History of Fremantle Part 1: The All-American Years
Originally posted: July 10th, 2015

By James Fabiano

June 1st, 2015 was a major day in the game show world, as Fremantle’s Buzzr network made its debut.  Not unlike subchannels such as Antenna TV, Cozi TV, and MeTV, Buzzr is available in certain local markets, and features reruns of game shows from the Fremantle library…particularly from the Goodson/Todman archives.  This is super news for fans who have been disappointed in GSN’s shoving a token block of classics into the corner in the morning.  Buzzr’s coming, as well as Fremantle embracing online media sources like YouTube, has earned the company a great deal of respect.  But it wasn’t always this way. 

Flash back to a bit over two decades earlier.  Mark Goodson Productions was purchased by All-American Television, which was absorbed by Pearson Television, which in turn would be absorbed into FremantleMedia.  Under the penultimate company, revivals of several Goodson properties would begin in the late ‘90s, with the 1998 version of Match Game being the first to make air.  It was also the first show to fall under heavy scrutiny at the time from the Internet game show community for its faults and failure to live up to Gene Rayburn’s (or even Ross Shafer’s!) version.  Subsequent shows to find new life under Pearson/Fremantle included Family Feud, To Tell the Truth, Card Sharks and Sale of the Century, all of which had varying success and merit, and plenty of nits for fans to pick either way.  As a result, for a time Pearson and Fremantle became infamous for screwing up classic formats, and would be referred to as “DismantleMedia” or “Pierce and Dismantle” (when the purchase of Pearson was happening), among other mocking nicknames.

Nowadays, Fremantle isn’t quite seen as the failures people saw them as in the ‘90s and 2000s.  Despite an occasional hiccup or two, it has kept The Price is Right fairly quality amidst a change of host and more.  Also, Feud has enjoyed its highest ratings in this incarnation, and they produced a minor daytime game show revival on CBS by bringing back Let’s Make a Deal.  And now we have an alternative for classic game show fans. 

That all said, the question is, looking back…what DID Fremantle get wrong?  And what wasn’t that bad?  Did they deserve their vilification back in the day, or not?  This is what I look to analyze here. 

(As a quick sidenote, I never really watched the following: 100%, GSN I’ve Got A Secret, PAX Beat the Clock, nor Celebrity Family Feud with Al Roker.  So I will not be counting them.  Feel free to add your opinions about them if you’d like, as well as anything I may have forgotten.)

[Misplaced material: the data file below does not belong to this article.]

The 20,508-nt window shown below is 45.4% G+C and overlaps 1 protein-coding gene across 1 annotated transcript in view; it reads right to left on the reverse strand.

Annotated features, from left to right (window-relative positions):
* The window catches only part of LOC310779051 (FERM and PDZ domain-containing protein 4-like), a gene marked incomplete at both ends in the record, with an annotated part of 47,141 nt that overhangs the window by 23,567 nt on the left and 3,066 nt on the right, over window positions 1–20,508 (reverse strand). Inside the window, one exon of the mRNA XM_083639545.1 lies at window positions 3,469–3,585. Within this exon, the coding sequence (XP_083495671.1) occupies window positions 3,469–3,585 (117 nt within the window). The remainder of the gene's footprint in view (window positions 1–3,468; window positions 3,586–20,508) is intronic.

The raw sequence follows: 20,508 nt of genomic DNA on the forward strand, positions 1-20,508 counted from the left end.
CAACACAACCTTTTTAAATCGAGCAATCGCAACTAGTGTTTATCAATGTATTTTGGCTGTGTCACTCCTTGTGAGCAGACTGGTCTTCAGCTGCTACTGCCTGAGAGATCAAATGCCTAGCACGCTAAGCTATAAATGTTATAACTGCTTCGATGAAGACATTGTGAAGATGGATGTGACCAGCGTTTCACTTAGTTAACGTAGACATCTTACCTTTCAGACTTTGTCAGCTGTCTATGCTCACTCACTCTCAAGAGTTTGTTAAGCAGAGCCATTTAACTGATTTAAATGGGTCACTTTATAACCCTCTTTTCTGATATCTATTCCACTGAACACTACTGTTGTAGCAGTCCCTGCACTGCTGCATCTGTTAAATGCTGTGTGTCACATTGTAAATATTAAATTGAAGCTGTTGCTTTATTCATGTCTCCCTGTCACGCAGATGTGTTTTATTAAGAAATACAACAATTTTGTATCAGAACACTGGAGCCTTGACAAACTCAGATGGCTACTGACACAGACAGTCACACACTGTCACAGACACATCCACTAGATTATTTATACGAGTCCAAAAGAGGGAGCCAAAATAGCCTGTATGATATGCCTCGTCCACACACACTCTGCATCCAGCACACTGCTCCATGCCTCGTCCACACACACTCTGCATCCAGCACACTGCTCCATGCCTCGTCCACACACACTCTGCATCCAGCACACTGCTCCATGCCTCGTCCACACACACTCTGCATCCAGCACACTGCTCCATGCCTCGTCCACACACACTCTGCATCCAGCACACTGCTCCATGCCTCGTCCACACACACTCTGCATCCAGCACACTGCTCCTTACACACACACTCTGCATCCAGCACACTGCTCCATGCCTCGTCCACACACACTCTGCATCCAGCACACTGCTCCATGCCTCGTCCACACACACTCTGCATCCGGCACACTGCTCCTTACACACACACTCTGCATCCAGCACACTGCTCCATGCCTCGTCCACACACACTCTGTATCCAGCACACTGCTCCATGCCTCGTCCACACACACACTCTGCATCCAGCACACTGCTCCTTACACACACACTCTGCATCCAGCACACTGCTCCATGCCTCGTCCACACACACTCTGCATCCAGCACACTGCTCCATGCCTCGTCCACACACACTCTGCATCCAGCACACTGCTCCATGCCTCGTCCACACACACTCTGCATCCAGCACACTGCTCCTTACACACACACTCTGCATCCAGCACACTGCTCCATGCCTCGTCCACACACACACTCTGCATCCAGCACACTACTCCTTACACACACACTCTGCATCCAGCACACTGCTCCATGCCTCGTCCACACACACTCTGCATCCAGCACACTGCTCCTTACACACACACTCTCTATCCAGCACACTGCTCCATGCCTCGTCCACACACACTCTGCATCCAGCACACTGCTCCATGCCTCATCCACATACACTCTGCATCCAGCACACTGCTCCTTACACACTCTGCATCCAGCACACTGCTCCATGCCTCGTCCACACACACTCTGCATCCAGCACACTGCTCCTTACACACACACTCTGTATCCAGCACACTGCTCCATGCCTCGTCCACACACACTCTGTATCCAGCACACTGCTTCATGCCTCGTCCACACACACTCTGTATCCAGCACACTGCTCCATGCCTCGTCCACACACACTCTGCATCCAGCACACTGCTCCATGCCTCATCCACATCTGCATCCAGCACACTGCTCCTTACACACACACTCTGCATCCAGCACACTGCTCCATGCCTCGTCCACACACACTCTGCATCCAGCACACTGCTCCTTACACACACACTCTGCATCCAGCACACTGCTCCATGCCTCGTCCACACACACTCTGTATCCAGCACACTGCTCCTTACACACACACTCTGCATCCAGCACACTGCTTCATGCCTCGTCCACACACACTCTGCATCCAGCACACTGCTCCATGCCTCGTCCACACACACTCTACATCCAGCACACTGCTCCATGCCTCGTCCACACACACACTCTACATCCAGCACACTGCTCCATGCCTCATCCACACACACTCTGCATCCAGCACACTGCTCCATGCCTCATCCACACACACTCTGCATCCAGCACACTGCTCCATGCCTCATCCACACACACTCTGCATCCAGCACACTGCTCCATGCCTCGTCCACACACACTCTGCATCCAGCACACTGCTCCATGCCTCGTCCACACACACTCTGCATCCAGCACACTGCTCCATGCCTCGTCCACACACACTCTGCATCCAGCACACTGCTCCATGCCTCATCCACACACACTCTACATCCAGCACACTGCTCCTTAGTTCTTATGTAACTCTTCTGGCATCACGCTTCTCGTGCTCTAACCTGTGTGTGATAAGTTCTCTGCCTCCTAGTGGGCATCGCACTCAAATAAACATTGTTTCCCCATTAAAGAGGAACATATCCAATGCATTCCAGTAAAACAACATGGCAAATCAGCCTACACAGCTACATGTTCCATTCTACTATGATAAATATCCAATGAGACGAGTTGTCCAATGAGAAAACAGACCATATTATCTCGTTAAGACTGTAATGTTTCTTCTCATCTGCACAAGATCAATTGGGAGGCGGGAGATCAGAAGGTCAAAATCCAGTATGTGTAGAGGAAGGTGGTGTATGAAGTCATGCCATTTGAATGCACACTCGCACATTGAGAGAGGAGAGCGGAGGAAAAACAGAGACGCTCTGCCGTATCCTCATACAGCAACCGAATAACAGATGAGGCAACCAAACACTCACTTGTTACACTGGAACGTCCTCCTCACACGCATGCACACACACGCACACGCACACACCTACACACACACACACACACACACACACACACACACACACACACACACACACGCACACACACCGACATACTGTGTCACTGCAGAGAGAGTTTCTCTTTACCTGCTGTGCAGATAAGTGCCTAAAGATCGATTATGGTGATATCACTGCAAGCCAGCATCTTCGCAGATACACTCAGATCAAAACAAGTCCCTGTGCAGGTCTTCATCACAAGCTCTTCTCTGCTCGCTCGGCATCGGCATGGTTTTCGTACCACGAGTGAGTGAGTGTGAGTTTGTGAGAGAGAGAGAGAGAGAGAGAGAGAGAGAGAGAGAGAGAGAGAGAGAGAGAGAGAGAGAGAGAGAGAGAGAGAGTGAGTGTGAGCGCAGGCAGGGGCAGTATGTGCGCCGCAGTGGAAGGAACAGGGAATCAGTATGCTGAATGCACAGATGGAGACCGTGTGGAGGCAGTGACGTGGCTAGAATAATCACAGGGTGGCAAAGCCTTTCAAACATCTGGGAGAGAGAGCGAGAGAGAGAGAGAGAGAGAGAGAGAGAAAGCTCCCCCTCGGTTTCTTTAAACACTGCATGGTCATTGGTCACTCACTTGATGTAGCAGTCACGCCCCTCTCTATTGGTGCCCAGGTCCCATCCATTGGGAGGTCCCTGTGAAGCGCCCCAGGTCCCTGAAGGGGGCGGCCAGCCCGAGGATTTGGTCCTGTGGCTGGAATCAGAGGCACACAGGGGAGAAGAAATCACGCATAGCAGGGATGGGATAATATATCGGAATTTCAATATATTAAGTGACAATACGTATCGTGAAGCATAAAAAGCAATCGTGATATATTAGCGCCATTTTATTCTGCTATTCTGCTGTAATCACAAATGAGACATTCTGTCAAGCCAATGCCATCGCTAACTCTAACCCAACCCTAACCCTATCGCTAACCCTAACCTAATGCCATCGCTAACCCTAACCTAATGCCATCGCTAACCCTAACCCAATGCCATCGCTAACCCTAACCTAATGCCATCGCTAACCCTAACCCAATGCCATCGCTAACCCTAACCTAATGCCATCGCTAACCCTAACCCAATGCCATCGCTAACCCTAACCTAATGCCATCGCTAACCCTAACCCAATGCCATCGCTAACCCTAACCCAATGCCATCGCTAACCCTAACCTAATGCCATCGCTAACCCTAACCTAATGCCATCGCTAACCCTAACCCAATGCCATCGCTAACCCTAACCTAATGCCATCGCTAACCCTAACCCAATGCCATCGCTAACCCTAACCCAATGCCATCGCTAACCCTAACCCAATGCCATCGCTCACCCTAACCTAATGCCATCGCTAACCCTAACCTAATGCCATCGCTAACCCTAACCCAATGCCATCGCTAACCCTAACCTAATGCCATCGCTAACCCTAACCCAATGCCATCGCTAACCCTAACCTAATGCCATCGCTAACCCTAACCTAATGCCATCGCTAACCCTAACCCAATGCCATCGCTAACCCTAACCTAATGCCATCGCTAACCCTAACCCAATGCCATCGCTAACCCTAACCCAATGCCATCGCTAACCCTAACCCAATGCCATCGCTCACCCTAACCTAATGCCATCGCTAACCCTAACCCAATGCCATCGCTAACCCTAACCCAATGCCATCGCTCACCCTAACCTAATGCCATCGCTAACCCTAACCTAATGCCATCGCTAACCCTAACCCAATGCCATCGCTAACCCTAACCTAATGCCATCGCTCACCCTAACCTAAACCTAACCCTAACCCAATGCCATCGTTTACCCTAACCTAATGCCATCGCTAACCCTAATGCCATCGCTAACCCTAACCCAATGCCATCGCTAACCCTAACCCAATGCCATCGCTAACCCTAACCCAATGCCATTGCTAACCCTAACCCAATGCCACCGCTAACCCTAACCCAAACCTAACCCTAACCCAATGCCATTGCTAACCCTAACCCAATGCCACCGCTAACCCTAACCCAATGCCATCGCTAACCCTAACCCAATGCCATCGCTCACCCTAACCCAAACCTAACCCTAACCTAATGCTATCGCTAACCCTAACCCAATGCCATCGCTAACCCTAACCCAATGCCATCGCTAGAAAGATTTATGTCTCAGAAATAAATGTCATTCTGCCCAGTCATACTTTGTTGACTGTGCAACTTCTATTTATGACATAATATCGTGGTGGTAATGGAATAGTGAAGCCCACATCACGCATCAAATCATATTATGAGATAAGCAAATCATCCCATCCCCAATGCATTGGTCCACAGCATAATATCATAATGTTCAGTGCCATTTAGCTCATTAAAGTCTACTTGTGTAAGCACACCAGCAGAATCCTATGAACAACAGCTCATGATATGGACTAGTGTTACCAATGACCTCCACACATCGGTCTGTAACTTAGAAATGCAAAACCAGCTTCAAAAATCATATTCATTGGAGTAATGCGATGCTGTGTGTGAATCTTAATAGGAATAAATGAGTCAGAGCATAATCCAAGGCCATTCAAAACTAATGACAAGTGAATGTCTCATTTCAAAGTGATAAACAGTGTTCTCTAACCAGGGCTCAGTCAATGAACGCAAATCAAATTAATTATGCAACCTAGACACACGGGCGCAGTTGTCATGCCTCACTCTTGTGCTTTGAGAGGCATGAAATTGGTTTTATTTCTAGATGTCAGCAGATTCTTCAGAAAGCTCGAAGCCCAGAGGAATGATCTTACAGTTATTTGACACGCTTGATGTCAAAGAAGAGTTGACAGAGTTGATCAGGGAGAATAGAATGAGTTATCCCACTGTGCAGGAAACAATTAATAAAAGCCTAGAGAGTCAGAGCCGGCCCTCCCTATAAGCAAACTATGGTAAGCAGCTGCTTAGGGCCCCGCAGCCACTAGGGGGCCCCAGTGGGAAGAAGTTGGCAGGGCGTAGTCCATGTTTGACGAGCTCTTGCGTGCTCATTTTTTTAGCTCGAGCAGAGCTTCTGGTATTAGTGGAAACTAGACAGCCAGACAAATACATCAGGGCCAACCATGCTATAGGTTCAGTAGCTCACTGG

Not the “critical” era(s) per se, but I feel it sets the tone.  This would include All-American’s syndication of Family Feud, the end of Ray Combs’ run and the Richard Dawson comeback.  There’s also a revival of the syndicated/nighttime Price is Right, starring Doug Davidson, to consider, as well as All-American’s unsold pilots to Match Game and Card Sharks. 

Basically, Combs Feud ended with the Bullseye era, which is considered a shark jump that rushed the show, not unlike $400+ to win in the end of the original Dawson run.  The classic look and feel were still there, however, and Ray was still trying.  Then came his firing in 1994 to make way for the Dawson comeback version of the show.  Considering where this led to, this is a definite black eye, in my opinion.  However, I, like others, have mellowed out on Dawson Comeback Feud.  There were changes that were very jarring at the time, such as the CGI board, the “darker” version of the set (I feel they got what they were going for here right with the O’Hurley/Harvey versions), and scaling back to the show when it comes to payoffs and the size of the families, which dropped from 5 to 4 members.  Plus the Bullseye (now Bankroll) format was still in place.  But it wasn’t that bad.  Richard was not in his prime, but he himself mellowed out after becoming a family man and was more like the host of the earlier years of Feud, albeit a kinder and gentler version.  So I can see why it was/is considered a black sheep of the Feud family, but can still be entertained by it.   Let’s say 0.5 point for Good, 0.5 for Bad. 

As for The New Price is Right, you can repeat a lot of my comments about Dawson Comeback…different host, not-as-colorful set, and moreso here, the change in format.  Now, the half hour consisted of nothing but pricing games, until you got to their version of the Showcase Showdown, a  Contestants’ Row auction on retro items called “The Price WAS Right”  (after running out of classic commercials to use, they went back to the Big Wheel from the daytime show).  The Showcase here was one player and was a souped-up version of the Range Game.  Video walls and CGI displays started to appear often, whereas the daytime PIR remained “traditional.”  The show didn’t last long and was even buried on the daytime show by Bob Barker, on more than one occasion.